UK punishing Putin alone won’t change him

The problem with almost any unilateral action taken by Theresa May today against Russia is that President Putin will swat it away with tit-for-tat retaliations; he will neither admit culpability or show greater respect for the laws and mores of other countries.

If she expels 30 of his diplomats, he’ll presumably exile 40 of the UK’s.

If the prime minister were to ask Ofcom to review Russia Today’s licence to broadcast (which would perhaps be slightly eccentric for a country that champions freedom of expression until it becomes incitement to hate) he’ll doubtless force countless British journalists to go home.

And in the unthinkable case that she talks about launching a cyber-attack on Russia - unthinkable because she would be legitimising such attacks by rogue states on us - I shudder to contemplate what Russia’s response would be.

Doubtless she will today announce visa bans and asset freezes on putative Russian undesirables. And some Russian officials will be sent packing.

I would be surprised if her immediate and unilateral response to the poisoning is much more than that.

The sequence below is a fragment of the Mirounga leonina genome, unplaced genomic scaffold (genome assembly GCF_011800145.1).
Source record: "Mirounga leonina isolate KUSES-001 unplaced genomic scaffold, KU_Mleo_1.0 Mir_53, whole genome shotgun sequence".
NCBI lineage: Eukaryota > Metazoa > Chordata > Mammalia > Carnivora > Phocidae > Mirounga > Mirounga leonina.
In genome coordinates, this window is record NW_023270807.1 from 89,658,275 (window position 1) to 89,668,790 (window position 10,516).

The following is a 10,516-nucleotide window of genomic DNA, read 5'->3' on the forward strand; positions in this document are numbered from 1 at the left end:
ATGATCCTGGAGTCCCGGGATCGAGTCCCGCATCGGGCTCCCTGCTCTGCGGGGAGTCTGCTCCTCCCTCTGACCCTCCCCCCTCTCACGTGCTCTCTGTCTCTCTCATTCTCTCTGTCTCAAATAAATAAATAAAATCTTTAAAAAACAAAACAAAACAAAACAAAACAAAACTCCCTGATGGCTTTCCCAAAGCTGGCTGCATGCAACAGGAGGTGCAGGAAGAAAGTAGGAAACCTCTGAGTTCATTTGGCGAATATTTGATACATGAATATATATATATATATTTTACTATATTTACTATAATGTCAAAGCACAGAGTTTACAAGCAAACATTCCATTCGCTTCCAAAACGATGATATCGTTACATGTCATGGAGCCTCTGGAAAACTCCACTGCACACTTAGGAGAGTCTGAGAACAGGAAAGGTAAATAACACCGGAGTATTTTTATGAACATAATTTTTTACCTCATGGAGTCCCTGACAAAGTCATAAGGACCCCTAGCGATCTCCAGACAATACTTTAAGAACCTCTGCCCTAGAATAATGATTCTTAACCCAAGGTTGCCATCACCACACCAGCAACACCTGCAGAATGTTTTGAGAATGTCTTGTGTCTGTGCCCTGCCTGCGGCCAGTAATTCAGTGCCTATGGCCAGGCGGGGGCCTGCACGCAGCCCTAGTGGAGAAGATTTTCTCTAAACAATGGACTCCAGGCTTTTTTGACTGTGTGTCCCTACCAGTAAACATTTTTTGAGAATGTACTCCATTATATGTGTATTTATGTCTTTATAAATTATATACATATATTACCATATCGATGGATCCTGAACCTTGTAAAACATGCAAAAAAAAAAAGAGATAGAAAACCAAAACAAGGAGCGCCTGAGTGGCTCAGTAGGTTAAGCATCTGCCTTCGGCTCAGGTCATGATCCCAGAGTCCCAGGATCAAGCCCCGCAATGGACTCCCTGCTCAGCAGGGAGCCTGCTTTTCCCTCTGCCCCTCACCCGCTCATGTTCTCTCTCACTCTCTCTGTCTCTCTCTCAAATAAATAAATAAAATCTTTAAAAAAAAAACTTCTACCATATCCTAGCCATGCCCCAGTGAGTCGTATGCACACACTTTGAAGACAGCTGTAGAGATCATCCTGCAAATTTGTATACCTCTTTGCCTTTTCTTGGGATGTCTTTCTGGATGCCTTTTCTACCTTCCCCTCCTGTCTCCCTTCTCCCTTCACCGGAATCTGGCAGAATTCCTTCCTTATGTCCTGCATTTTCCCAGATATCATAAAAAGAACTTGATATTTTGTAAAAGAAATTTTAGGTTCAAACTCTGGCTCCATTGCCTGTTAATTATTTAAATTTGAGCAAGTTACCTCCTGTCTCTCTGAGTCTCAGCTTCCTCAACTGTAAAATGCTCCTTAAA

Because the penny has dropped in government that what would be much more effective is a multi-lateral response - solidarity against Russia’s overseas adventurism by the rich developed countries, notably France, Germany and the US.

The poisoning of former Russian spy Sergei Skripal and his daughter has increased UK-Russia tensions. Credit: PA

If the evidence shows that Putin’s Russia is a rogue state, then Putin may only think twice about committing acts of aggression on foreign soil if the economic costs of so doing are greater than the UK solo can impose.

Even the mooted boycott of the World Cup would be laughable if by England alone - though would be a humiliation to Russia if it involved a significant number of teams.

But the challenge with the multi-lateral response is that the American president does not seem to have the notion of “international solidarity” in his lexicon. His America First is synonymous with “my way, or no way”.

Rarely has the so-called and slightly mythical “special relationship” between Britain and America seemed more important - and rarely has it been so elusive.